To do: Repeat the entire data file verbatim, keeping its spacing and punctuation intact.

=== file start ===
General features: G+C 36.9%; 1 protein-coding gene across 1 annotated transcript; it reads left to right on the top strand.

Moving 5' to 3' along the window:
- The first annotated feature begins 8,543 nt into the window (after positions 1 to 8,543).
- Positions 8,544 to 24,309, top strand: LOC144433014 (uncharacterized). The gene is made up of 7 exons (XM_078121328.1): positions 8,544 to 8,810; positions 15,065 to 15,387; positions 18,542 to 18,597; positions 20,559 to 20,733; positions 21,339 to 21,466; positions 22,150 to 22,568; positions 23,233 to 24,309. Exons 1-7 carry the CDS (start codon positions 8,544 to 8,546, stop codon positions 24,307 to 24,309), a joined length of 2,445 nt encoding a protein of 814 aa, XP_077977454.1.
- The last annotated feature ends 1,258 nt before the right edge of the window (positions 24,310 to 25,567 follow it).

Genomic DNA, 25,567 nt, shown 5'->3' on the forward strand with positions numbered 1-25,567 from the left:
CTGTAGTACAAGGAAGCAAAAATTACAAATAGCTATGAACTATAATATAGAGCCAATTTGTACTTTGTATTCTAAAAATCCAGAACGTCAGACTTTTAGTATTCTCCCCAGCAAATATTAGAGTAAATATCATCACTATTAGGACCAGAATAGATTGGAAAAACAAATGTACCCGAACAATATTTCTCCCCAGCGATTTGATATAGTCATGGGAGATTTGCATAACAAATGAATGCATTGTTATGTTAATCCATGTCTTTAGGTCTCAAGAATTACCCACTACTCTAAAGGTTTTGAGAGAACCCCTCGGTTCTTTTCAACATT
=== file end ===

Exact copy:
General features: G+C 36.9%; 1 protein-coding gene across 1 annotated transcript; it reads left to right on the top strand.

Moving 5' to 3' along the window:
- The first annotated feature begins 8,543 nt into the window (after positions 1 to 8,543).
- Positions 8,544 to 24,309, top strand: LOC144433014 (uncharacterized). The gene is made up of 7 exons (XM_078121328.1): positions 8,544 to 8,810; positions 15,065 to 15,387; positions 18,542 to 18,597; positions 20,559 to 20,733; positions 21,339 to 21,466; positions 22,150 to 22,568; positions 23,233 to 24,309. Exons 1-7 carry the CDS (start codon positions 8,544 to 8,546, stop codon positions 24,307 to 24,309), a joined length of 2,445 nt encoding a protein of 814 aa, XP_077977454.1.
- The last annotated feature ends 1,258 nt before the right edge of the window (positions 24,310 to 25,567 follow it).

Genomic DNA, 25,567 nt, shown 5'->3' on the forward strand with positions numbered 1-25,567 from the left:
CTGTAGTACAAGGAAGCAAAAATTACAAATAGCTATGAACTATAATATAGAGCCAATTTGTACTTTGTATTCTAAAAATCCAGAACGTCAGACTTTTAGTATTCTCCCCAGCAAATATTAGAGTAAATATCATCACTATTAGGACCAGAATAGATTGGAAAAACAAATGTACCCGAACAATATTTCTCCCCAGCGATTTGATATAGTCATGGGAGATTTGCATAACAAATGAATGCATTGTTATGTTAATCCATGTCTTTAGGTCTCAAGAATTACCCACTACTCTAAAGGTTTTGAGAGAACCCCTCGGTTCTTTTCAACATT